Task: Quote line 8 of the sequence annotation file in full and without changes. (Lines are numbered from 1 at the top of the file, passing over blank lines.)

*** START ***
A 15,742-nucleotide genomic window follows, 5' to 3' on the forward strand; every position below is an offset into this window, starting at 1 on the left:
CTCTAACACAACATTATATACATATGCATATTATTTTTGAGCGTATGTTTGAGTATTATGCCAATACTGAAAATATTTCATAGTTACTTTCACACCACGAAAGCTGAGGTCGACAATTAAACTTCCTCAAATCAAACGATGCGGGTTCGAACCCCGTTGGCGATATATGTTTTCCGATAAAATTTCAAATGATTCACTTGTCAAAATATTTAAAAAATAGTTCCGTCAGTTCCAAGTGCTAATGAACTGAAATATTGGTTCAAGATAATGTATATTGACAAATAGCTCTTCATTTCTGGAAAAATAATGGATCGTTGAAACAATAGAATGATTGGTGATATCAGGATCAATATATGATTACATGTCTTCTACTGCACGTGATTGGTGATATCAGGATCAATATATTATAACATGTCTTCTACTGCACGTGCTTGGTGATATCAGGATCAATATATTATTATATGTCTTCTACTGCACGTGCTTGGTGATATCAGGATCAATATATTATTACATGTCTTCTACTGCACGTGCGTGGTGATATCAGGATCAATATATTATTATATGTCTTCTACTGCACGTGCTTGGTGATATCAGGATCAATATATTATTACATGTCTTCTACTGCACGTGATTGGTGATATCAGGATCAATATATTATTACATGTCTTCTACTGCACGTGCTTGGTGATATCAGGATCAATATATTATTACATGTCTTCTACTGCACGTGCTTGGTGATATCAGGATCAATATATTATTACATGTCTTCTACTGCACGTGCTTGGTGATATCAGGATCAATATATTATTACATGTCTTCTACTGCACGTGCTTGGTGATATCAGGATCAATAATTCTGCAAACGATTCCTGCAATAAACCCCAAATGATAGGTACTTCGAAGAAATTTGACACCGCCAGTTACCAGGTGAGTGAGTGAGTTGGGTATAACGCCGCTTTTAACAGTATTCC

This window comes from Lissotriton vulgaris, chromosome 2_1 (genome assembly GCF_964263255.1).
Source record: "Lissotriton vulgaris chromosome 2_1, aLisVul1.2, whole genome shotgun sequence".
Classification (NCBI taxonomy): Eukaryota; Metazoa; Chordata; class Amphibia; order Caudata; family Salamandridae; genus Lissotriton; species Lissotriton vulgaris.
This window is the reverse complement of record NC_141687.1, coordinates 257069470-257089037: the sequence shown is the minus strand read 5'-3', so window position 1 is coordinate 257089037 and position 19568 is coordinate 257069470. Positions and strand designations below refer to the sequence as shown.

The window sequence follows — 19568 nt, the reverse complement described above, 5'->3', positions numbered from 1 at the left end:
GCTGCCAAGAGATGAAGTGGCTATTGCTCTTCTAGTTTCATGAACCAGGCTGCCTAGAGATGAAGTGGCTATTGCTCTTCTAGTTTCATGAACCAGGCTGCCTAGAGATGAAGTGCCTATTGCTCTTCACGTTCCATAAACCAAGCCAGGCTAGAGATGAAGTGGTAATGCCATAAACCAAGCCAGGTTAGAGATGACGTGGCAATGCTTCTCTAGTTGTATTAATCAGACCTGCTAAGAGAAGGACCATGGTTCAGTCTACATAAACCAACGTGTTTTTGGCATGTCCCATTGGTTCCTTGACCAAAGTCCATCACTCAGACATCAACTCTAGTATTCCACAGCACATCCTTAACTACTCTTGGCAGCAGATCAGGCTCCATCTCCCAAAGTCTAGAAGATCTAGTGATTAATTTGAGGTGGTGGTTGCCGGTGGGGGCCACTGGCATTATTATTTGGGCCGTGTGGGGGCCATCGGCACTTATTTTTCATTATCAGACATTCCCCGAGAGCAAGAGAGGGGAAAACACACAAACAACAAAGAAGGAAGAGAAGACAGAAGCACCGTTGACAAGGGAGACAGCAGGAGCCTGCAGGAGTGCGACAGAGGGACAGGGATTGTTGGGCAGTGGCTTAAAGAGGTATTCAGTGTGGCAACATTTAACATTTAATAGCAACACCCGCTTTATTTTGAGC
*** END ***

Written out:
GCTGCCAAGAGATGAAGTGGCTATTGCTCTTCTAGTTTCATGAACCAGGCTGCCTAGAGATGAAGTGGCTATTGCTCTTCTAGTTTCATGAACCAGGCTGCCTAGAGATGAAGTGCCTATTGCTCTTCACGTTCCATAAACCAAGCCAGGCTAGAGATGAAGTGGTAATGCCATAAACCAAGCCAGGTTAGAGATGACGTGGCAATGCTTCTCTAGTTGTATTAATCAGACCTGCTAAGAGAAGGACCATGGTTCAGTCTACATAAACCAACGTGTTTTTGGCATGTCCCATTGGTTCCTTGACCAAAGTCCATCACTCAGACATCAACTCTAGTATTCCACAGCACATCCTTAACTACTCTTGGCAGCAGATCAGGCTCCATCTCCCAAAGTCTAGAAGATCTAGTGATTAATTTGAGGTGGTGGTTGCCGGTGGGGGCCACTGGCATTATTATTTGGGCCGTGTGGGGGCCATCGGCACTTATTTTTCATTATCAGACATTCCCCGAGAGCAAGAGAGGGGAAAACACACAAACAACAAAGAAGGAAGAGAAGACAGAAGCACCGTTGACAAGGGAGACAGCAGGAGCCTGCAGGAGTGCGACAGAGGGACAGGGATTGTTGGGCAGTGGCTTAAAGAGGTATTCAGTGTGGCAACATTTAACATTTAATAGCAACACCCGCTTTATTTTGAGC